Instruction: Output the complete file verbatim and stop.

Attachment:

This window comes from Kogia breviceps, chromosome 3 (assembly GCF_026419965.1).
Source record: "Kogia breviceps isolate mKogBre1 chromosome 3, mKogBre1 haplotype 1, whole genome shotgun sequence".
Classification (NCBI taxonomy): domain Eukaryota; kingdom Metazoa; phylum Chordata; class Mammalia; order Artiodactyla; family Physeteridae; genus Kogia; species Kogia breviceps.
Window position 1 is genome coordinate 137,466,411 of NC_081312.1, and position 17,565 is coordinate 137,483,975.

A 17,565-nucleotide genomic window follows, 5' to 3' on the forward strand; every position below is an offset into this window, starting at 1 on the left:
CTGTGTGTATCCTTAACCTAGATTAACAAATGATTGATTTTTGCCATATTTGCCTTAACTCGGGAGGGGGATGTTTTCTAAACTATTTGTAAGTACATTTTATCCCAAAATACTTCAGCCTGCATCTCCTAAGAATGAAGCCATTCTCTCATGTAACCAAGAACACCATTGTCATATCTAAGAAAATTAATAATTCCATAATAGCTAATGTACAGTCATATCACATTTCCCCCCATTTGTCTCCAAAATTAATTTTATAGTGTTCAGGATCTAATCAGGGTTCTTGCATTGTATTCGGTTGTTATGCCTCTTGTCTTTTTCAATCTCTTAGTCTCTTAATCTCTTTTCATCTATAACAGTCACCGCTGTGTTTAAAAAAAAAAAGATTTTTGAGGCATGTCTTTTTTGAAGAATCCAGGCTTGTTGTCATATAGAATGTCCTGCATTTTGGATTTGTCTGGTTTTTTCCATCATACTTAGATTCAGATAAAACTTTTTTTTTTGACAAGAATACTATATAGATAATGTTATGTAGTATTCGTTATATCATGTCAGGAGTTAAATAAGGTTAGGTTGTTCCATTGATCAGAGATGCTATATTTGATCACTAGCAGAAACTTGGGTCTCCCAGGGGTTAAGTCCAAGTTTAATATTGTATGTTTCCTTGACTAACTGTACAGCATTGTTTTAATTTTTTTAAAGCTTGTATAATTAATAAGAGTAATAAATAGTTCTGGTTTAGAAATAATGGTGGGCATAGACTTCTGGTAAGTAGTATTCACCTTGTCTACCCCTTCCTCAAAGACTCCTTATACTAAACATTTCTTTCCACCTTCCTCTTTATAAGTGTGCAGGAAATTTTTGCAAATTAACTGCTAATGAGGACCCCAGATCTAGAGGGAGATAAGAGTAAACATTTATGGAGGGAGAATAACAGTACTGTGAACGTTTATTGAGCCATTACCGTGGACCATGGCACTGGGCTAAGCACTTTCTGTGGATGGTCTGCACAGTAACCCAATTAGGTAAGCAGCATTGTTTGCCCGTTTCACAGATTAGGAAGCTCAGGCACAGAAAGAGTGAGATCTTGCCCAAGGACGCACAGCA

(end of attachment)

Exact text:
This window comes from Kogia breviceps, chromosome 3 (assembly GCF_026419965.1).
Source record: "Kogia breviceps isolate mKogBre1 chromosome 3, mKogBre1 haplotype 1, whole genome shotgun sequence".
Classification (NCBI taxonomy): domain Eukaryota; kingdom Metazoa; phylum Chordata; class Mammalia; order Artiodactyla; family Physeteridae; genus Kogia; species Kogia breviceps.
Window position 1 is genome coordinate 137,466,411 of NC_081312.1, and position 17,565 is coordinate 137,483,975.

A 17,565-nucleotide genomic window follows, 5' to 3' on the forward strand; every position below is an offset into this window, starting at 1 on the left:
CTGTGTGTATCCTTAACCTAGATTAACAAATGATTGATTTTTGCCATATTTGCCTTAACTCGGGAGGGGGATGTTTTCTAAACTATTTGTAAGTACATTTTATCCCAAAATACTTCAGCCTGCATCTCCTAAGAATGAAGCCATTCTCTCATGTAACCAAGAACACCATTGTCATATCTAAGAAAATTAATAATTCCATAATAGCTAATGTACAGTCATATCACATTTCCCCCCATTTGTCTCCAAAATTAATTTTATAGTGTTCAGGATCTAATCAGGGTTCTTGCATTGTATTCGGTTGTTATGCCTCTTGTCTTTTTCAATCTCTTAGTCTCTTAATCTCTTTTCATCTATAACAGTCACCGCTGTGTTTAAAAAAAAAAAGATTTTTGAGGCATGTCTTTTTTGAAGAATCCAGGCTTGTTGTCATATAGAATGTCCTGCATTTTGGATTTGTCTGGTTTTTTCCATCATACTTAGATTCAGATAAAACTTTTTTTTTTGACAAGAATACTATATAGATAATGTTATGTAGTATTCGTTATATCATGTCAGGAGTTAAATAAGGTTAGGTTGTTCCATTGATCAGAGATGCTATATTTGATCACTAGCAGAAACTTGGGTCTCCCAGGGGTTAAGTCCAAGTTTAATATTGTATGTTTCCTTGACTAACTGTACAGCATTGTTTTAATTTTTTTAAAGCTTGTATAATTAATAAGAGTAATAAATAGTTCTGGTTTAGAAATAATGGTGGGCATAGACTTCTGGTAAGTAGTATTCACCTTGTCTACCCCTTCCTCAAAGACTCCTTATACTAAACATTTCTTTCCACCTTCCTCTTTATAAGTGTGCAGGAAATTTTTGCAAATTAACTGCTAATGAGGACCCCAGATCTAGAGGGAGATAAGAGTAAACATTTATGGAGGGAGAATAACAGTACTGTGAACGTTTATTGAGCCATTACCGTGGACCATGGCACTGGGCTAAGCACTTTCTGTGGATGGTCTGCACAGTAACCCAATTAGGTAAGCAGCATTGTTTGCCCGTTTCACAGATTAGGAAGCTCAGGCACAGAAAGAGTGAGATCTTGCCCAAGGACGCACAGCA